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My application has a userspace which used to be accessed by a url like domain.com/~username, but I am in the process of converting that to using subdomains instead (username.domain.com). However, I am running into an issue that I'm hoping someone might have an idea of how to get around.

Currently, visitors to a user's site get a cookie of the form user<id>_authentication (where <id> is the user ID of the site they're visiting), which is set to have the domain www.domain.com. However, now that I'm switching to subdomains, I want to find those cookies and transfer them to a new cookie called authentication per subdomain, using the subdomain as the cookie domain. However, the rails cookies array does not find the main domain cookies.

I know that if the old cookies were using .domain.com as the domain instead, they'd apply to the subdomain and would be present in cookies, but these cookies are already existing, and I'm trying to make the change as seamless for a user as possible -- so if they had an authentication cookie already for a site, I want them to not have to reauthenticate if at all possible.

Is there any way I can get the cookies from the main domain or does anyone have another suggestion of how I can transfer the cookies?

Update: Sorry, I didn't make it clear before, the cookie is only set if the visitor actively authenticates themselves by submitting a form on the user's site.

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2 Answers 2

up vote 1 down vote accepted

If you change the cookie domain to be more permissive (applying to more sub domains) you have no way to read the old, more restricted cookies except from the top level domain that used to work.

You will have to read the cookie, authenticate, and then write a new more permissive cookie before the cookie can be read by the subdomain.

You can roll out your migration logic in advance of the feature and hope you get most people. The rest will have to re-authenticate manually.

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Yeah, I thought about having a way for cookies to be updated before the migration to be subdomain non-specific, but as you said, that still won't catch everyone, because it relies on users not only going to the main site, but going to every authenticated user's site before some deadline when the feature is rolled out. –  Daniel Vandersluis Jul 8 '10 at 17:54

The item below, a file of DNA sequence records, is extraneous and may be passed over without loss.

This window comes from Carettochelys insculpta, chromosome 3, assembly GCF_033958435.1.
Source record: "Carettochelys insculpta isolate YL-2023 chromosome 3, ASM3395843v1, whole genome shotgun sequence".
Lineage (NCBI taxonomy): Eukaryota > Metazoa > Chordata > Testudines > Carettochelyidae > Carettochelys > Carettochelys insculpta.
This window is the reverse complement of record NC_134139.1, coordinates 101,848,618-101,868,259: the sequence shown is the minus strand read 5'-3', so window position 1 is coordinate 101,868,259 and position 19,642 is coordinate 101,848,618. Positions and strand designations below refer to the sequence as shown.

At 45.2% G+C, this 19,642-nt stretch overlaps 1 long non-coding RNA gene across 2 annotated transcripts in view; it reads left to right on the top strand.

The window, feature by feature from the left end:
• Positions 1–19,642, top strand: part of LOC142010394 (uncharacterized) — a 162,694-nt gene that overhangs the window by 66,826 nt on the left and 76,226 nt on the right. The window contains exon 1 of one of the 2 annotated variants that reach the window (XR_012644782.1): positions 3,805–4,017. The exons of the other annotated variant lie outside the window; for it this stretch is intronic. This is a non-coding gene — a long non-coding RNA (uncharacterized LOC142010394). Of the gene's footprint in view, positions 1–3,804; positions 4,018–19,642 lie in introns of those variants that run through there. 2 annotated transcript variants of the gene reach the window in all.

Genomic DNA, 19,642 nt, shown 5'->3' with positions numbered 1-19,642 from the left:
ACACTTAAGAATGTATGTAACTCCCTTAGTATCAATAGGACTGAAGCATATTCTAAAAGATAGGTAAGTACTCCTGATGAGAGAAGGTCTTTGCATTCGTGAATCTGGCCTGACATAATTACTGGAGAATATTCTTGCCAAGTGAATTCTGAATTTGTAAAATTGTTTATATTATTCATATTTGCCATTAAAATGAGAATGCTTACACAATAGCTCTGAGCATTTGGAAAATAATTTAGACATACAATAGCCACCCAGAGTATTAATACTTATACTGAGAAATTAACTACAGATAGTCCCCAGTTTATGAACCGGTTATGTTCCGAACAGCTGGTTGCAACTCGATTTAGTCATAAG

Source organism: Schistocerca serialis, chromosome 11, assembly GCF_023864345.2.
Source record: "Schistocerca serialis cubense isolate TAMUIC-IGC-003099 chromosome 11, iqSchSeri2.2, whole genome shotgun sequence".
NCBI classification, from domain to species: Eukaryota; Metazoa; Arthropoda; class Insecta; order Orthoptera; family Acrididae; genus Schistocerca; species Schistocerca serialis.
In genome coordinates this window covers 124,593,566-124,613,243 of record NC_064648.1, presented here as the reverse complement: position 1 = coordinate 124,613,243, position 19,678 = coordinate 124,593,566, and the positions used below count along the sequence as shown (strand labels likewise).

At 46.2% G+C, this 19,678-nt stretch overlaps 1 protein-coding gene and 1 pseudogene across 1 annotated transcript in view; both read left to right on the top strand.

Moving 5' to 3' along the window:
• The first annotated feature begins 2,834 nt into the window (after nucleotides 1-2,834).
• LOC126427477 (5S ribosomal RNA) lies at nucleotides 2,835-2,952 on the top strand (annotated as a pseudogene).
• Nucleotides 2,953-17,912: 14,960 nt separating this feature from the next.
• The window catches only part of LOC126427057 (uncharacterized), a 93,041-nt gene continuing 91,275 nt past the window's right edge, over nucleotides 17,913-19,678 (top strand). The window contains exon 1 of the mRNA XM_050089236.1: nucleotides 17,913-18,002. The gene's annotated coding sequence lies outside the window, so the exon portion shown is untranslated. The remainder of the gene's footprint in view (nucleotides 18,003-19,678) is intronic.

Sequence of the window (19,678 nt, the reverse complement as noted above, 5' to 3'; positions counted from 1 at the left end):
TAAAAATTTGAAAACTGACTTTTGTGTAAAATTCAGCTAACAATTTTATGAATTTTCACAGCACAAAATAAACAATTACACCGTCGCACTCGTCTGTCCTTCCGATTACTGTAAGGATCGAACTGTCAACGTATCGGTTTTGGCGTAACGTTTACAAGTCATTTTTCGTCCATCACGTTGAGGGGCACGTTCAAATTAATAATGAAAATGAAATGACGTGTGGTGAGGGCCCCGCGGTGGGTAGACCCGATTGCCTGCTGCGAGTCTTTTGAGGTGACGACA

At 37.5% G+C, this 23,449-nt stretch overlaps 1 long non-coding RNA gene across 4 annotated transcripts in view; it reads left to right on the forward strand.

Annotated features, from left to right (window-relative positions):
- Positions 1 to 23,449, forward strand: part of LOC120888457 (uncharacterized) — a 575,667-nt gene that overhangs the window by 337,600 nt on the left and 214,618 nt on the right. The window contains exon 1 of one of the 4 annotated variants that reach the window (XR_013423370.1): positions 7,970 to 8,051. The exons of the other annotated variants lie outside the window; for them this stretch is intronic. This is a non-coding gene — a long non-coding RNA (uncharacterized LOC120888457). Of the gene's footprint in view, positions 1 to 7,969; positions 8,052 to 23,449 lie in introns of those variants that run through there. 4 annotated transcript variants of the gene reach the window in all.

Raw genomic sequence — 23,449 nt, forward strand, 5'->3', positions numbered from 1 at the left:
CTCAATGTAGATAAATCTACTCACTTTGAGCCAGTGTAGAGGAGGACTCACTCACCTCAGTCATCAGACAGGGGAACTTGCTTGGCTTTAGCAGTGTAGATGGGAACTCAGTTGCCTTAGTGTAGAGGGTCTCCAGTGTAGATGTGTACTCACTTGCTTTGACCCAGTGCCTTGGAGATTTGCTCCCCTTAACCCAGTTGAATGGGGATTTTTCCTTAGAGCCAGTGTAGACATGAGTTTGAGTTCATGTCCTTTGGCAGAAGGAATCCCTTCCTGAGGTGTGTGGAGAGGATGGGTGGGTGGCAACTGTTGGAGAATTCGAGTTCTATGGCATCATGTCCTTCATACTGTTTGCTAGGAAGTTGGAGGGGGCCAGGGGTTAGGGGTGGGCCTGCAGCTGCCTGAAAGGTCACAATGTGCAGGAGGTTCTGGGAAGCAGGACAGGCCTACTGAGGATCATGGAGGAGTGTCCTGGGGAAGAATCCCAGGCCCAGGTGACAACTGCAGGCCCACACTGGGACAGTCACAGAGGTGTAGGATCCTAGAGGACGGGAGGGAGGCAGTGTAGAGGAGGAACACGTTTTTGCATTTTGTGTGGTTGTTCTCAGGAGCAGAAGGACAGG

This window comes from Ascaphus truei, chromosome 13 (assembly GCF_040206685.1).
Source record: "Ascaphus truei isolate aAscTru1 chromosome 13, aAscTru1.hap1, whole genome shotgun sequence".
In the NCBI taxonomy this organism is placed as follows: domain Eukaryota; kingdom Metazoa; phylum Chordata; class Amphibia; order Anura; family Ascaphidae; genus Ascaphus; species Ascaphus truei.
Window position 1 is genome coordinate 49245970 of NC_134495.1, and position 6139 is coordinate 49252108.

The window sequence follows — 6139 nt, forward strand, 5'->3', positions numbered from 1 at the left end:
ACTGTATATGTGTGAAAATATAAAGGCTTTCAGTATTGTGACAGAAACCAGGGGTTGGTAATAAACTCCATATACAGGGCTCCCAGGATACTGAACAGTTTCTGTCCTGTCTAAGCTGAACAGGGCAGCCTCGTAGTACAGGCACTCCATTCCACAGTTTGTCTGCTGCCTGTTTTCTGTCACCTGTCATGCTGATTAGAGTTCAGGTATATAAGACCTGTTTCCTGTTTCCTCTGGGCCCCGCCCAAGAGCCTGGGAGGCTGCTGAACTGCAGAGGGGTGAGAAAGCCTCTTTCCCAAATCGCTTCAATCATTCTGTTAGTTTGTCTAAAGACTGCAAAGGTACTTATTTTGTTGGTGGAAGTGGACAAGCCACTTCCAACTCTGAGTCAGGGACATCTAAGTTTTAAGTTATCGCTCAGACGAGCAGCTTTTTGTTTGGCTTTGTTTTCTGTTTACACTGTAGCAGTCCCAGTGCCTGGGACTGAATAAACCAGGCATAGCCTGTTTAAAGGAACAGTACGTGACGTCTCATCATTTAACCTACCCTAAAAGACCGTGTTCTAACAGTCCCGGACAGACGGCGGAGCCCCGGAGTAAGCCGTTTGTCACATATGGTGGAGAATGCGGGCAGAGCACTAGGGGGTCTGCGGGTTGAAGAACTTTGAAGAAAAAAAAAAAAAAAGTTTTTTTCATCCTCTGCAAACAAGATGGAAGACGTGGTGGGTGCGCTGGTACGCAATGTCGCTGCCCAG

Personally I think they should have to re-authenticate.. it will only happen once, then they'll have the new ".domain.com" cookie.

But... One way to achieve this would be to check for the new cookie and when failing to find it, redirect to a new page on the main domain, providing the return url.

In that new page, check for the old style cookie, set the new style cookie, and redirect to the original url. if they don't have the old style cookie, redirect to the login area.

hope this helps.

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Sorry, I think I was a bit unclear; the cookie is only set if a visitor actively authenticates themselves on the user's site (by filling out a form). A redirection is a good idea that I hadn't considered, but wouldn't that cause extra unnecessary redirects if no main domain cookie exists? –  Daniel Vandersluis Jul 8 '10 at 15:49
    
Yes it would, but the old cookie is ONLY available to the MAIN domain so there would be no other way of checking. That's why I recommend not doing it at all... Let them re-authenticate. –  Fosco Jul 8 '10 at 15:52

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